Sunday, May 1, 2011

Montreal, 1926...

It looks like Houdini appears in the "rye-soaked neo-noir" debute novel by Fraser Nixon, The Man Who Killed.

Montreal, 1926. Mick is down on his luck until an old pal offers him a loaded revolver and a job: riding shotgun in a truck running booze across the border. Stateside Prohibition has opened up a market for certain amusements, vicious or otherwise. Mick takes the job—and his problems begin.

Through his old friend Jack, Mick falls deeper into the life of the small-time tough. From whorehouse to gentlemen’s club, through back alleys and deluxe hotels, jazz joints, opium dens, baseball diamonds, cheap diners and anywhere trouble is to be found, Mick burns his way through the City of Two Solitudes. Other people are in town for their own reasons. Babe Ruth’s here; Harry Houdini, too.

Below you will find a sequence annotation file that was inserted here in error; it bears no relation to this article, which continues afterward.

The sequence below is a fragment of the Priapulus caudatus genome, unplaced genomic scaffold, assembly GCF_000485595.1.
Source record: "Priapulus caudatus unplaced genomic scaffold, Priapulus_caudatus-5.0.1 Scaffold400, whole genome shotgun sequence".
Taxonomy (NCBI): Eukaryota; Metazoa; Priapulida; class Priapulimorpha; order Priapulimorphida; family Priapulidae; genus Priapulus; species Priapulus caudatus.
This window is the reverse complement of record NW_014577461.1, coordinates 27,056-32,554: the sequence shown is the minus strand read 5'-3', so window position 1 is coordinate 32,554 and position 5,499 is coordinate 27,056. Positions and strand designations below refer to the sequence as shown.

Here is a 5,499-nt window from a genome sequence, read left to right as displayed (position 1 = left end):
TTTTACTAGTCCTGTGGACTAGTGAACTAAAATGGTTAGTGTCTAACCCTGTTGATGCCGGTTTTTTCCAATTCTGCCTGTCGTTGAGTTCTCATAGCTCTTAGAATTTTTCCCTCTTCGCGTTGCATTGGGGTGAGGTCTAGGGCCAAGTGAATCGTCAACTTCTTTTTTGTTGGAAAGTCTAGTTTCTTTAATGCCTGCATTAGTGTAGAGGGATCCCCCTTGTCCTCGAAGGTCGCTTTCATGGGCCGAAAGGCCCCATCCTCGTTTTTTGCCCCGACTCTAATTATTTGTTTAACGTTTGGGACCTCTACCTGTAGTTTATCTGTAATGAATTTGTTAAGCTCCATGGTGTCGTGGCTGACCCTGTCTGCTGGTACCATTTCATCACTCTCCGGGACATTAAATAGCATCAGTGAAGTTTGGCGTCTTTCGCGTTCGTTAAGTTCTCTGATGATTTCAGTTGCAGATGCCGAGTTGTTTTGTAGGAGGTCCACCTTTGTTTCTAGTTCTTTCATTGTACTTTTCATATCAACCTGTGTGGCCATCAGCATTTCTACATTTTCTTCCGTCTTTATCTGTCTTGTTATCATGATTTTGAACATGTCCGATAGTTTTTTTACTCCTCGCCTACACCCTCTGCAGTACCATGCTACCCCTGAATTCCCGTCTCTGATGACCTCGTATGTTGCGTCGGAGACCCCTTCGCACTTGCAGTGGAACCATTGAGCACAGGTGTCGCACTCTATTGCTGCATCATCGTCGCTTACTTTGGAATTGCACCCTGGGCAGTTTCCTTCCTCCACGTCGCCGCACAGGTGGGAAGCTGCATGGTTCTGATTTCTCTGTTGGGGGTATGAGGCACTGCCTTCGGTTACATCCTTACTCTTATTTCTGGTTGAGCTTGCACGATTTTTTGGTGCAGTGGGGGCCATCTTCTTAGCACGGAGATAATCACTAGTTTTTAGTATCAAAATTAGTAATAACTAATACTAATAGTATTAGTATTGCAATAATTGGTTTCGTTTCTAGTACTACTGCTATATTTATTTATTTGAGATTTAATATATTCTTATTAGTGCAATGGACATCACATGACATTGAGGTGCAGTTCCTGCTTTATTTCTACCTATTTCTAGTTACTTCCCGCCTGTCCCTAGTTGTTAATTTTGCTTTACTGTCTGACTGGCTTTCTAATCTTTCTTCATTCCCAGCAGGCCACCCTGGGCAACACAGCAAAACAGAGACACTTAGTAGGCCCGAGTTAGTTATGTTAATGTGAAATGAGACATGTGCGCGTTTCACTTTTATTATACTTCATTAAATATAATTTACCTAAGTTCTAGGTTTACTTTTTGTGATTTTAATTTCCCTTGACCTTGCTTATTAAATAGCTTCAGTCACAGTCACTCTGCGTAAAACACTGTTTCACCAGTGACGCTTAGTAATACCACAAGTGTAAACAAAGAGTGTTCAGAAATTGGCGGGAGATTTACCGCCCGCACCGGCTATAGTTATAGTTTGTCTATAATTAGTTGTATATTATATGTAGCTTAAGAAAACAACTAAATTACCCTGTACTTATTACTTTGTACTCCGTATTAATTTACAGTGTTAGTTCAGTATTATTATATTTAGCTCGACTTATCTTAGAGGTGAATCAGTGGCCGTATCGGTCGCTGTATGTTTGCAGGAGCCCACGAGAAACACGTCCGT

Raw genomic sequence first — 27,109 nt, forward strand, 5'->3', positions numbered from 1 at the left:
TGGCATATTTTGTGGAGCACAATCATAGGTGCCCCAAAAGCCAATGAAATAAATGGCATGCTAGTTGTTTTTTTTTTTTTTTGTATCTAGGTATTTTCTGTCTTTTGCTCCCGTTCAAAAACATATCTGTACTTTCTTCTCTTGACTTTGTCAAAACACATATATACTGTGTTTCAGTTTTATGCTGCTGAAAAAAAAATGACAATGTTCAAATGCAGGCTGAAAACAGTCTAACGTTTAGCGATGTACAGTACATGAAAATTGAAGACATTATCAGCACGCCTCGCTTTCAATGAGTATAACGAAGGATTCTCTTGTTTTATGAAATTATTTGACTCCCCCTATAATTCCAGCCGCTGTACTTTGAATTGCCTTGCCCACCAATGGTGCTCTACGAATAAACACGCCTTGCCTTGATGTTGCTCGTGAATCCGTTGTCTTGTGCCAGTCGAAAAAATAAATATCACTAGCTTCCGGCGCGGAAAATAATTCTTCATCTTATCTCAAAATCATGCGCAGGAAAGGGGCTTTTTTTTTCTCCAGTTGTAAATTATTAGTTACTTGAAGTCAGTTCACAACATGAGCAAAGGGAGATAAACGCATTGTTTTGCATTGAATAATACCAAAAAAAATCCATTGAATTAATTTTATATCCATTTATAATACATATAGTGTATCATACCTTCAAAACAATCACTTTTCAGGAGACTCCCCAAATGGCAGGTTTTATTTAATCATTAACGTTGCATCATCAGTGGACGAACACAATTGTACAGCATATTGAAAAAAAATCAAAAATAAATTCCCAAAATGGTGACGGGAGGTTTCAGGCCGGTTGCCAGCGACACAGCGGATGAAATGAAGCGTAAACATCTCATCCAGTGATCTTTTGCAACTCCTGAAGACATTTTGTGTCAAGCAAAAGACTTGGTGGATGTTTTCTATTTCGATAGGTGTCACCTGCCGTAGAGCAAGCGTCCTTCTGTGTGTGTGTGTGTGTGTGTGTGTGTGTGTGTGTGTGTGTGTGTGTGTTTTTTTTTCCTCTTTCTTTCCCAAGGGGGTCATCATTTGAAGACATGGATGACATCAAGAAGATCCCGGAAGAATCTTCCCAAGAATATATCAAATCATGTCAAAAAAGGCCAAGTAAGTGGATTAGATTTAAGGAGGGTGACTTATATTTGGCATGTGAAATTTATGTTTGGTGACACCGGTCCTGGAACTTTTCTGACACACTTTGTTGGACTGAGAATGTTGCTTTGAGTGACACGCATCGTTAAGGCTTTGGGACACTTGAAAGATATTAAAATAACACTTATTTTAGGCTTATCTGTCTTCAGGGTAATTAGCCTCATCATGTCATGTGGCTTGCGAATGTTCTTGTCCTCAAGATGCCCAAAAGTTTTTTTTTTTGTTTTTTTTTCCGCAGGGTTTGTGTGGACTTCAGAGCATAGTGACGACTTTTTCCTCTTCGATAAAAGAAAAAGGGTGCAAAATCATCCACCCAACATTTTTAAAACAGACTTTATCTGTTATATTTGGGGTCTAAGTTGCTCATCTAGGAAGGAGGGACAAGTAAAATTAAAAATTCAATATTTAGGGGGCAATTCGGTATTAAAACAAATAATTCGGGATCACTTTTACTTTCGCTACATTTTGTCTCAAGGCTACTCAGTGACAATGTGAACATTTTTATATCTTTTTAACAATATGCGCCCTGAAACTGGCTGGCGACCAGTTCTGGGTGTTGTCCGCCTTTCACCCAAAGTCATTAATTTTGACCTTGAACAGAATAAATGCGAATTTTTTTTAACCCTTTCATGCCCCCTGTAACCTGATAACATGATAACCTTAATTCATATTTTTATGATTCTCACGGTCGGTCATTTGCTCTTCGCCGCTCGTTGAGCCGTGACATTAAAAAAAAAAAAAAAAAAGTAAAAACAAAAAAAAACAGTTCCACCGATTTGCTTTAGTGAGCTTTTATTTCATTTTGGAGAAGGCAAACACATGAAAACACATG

Of course, it was during Houdini's 1926 engagement at the Princess Theater in Montreal that he sustained the blows to his stomach that led to his eventual death. According to a positive review of the book in the Vancouver Sun, real-life eye-witnesses to the incident Jacques Price and Sam Smilovitz play minor roles in the book, and the author offers up an alternate theory for what killed Houdini. The novel also draws a connection between Houdini and Prime Minister William Lyon Mackenzie King’s obsession with spiritualism.

The Man Who Killed appears to have been released in Canada last month. Despite showing a U.S. release date of April 30, Amazon still shows the book as not yet available (but it's currently discounted 32%).

UPDATE: Amazon now shows a release date of January 16, 2012.

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